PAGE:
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Saturday, 20th July 2013

Action Plan on Base Erosion and Profit Shifting

Source: Organization for Economic Co-operation and Development

From OECD Insights:

(T)ax systems simply haven’t kept up with how firms in the digital economy in particular add value and make profits, on intangible assets such as design and licensing for example, or even by exploiting your personal data.

Other firms also avoid paying what most citizens would consider “fair” taxes through “(tax) base erosion and profit shifting” or BEPS as the OECD calls it....BEPS schemes themselves can be extremely complicated, but the basic idea is simple: shift profits across borders to take advantage of tax rates that are lower than in the country where the profit is made. Three popular mechanisms for doing this are hybrid mismatches, special purpose entities (SPE), and transfer pricing....

Opportunities for MNEs to pay less tax harm everybody. Governments lose revenue and may have to cut public services and increase taxes on everybody else. But businesses suffer too. Small businesses, businesses working mainly in one national market and new firms can’t compete with MNEs who shift profits across borders to avoid or reduce tax. And an MNE that doesn’t shift profits is at a disadvantage compared to its BEPSing rivals.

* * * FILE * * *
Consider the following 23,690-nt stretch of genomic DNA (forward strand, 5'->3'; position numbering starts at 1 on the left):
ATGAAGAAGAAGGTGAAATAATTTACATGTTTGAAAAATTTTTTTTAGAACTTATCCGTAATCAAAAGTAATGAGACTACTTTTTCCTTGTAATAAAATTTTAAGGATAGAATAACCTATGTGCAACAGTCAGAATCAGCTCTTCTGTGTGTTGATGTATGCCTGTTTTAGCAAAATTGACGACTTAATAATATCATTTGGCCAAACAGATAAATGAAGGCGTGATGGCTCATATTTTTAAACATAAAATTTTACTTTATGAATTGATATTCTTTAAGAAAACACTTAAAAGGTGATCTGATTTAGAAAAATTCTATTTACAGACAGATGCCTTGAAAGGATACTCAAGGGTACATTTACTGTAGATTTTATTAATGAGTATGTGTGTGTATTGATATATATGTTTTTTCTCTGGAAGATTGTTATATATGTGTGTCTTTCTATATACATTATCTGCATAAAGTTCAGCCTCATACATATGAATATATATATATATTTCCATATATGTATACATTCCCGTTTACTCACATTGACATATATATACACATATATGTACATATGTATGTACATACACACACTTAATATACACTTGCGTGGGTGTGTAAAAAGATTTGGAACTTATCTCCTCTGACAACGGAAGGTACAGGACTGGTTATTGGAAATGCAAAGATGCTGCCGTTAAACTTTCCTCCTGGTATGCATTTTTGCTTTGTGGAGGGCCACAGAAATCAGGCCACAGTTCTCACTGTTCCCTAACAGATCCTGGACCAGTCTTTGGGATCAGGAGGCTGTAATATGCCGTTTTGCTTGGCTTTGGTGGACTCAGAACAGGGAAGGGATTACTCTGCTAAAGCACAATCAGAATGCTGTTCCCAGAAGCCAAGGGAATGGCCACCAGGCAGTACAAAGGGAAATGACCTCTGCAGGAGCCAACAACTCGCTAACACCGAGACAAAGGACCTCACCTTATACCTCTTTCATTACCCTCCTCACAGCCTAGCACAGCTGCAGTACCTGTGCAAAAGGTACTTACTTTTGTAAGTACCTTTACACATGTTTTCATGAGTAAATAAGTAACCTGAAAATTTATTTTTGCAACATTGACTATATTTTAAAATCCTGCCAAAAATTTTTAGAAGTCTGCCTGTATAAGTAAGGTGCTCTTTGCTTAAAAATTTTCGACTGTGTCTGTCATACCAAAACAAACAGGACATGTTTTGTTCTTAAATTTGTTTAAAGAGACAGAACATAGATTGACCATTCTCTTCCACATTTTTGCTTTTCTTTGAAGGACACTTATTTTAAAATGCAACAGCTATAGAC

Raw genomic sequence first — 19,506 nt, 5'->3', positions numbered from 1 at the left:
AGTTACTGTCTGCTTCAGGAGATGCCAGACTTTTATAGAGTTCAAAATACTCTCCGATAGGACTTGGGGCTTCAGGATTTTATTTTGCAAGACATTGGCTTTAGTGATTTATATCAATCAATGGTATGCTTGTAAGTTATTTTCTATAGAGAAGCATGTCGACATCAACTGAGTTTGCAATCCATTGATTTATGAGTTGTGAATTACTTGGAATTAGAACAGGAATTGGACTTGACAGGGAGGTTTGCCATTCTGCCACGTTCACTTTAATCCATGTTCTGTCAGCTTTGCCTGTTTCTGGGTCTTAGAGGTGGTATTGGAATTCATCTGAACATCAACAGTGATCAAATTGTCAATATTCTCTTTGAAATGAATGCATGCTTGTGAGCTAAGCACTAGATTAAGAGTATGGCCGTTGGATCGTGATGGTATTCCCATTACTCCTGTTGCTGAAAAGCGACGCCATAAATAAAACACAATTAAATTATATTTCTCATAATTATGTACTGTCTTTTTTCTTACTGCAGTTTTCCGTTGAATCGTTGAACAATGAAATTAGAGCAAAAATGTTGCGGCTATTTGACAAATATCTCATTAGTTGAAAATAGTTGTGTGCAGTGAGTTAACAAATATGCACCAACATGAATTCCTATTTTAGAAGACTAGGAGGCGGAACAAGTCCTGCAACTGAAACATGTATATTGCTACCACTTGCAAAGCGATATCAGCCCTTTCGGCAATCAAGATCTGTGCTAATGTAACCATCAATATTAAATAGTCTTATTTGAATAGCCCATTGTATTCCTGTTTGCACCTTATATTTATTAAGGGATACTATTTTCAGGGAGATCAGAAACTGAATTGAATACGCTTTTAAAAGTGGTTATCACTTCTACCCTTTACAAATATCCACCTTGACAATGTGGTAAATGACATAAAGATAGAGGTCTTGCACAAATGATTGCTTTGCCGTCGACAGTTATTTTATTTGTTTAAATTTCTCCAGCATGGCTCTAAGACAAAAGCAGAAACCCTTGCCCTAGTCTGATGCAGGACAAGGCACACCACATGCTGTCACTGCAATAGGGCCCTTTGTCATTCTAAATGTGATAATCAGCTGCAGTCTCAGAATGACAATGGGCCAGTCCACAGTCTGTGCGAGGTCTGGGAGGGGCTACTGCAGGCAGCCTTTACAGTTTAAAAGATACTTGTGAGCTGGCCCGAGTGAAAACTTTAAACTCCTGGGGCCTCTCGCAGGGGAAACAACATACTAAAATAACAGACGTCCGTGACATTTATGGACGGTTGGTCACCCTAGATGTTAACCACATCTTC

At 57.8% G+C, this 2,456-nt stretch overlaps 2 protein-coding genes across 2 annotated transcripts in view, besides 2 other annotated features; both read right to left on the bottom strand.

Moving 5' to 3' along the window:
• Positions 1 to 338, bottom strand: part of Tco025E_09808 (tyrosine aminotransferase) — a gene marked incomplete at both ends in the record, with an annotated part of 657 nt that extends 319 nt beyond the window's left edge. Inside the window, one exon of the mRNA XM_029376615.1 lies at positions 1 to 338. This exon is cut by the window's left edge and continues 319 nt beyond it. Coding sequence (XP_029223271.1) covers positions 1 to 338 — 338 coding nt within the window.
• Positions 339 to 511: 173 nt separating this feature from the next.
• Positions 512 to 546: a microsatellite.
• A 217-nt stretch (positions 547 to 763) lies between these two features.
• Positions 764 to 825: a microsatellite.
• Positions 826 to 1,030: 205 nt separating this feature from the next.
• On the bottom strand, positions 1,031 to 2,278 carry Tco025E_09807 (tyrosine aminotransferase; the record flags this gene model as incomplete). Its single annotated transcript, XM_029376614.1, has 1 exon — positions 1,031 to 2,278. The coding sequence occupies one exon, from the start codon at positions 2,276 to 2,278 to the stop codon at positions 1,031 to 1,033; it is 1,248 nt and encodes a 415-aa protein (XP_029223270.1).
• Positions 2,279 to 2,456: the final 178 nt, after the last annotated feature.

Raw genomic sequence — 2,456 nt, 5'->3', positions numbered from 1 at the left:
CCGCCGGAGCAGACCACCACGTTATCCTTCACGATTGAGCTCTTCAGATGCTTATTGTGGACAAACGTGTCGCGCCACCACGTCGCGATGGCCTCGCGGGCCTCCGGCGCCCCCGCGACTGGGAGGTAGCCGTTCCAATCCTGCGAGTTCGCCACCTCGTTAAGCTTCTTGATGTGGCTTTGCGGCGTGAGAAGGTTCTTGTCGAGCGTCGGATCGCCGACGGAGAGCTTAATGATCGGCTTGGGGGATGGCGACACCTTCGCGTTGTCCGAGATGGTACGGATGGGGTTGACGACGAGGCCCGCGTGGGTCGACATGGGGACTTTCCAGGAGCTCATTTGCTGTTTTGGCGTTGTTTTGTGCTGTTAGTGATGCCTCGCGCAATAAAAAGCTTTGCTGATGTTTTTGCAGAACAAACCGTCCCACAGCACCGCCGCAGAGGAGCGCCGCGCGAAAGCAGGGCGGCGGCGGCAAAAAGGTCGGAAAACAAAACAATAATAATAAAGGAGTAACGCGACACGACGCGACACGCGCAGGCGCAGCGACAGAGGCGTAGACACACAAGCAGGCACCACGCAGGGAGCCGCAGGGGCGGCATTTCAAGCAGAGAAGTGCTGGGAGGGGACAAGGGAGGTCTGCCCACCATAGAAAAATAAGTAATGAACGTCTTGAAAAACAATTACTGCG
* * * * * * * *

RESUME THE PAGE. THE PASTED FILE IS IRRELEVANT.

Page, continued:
What can be done? Today, the OECD launched a 15-point Action Plan that will give governments the domestic and international arms they need to combat BEPS. The Plan recognises that greater transparency and improved data are needed to evaluate and stop the growing disconnect between where money and investments are made and where MNEs report profits for tax purposes.

The Action Plan will for example stop the abuse of transfer pricing by ensuring that taxable profits can’t be artificially shifted through the transfer of patents, copyright or other intangibles away from countries where the value is created, and it will oblige taxpayers to report their aggressive tax planning arrangements.

+ Report via this page (PDF; 1.5 MB)

+ OECD Insights


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Having begun his career in academic libraries, Adrian Janes has subsequently worked extensively in public libraries, chiefly in enquiry work as an Information Services librarian. In this role he has had particular responsibility for information from both the UK Government and the European Union. He wrote a detailed report on sources for the latter which was published by FreePint in 2007, and has contributed articles to FreePint and ResourceShelf. He is involved in training in information literacy and the use of online reference resources.

A Contributing Editor to DocuTicker, he also write reviews for Pennyblackmusic.

Adrian can be reached at adrian.janes@freepint.com

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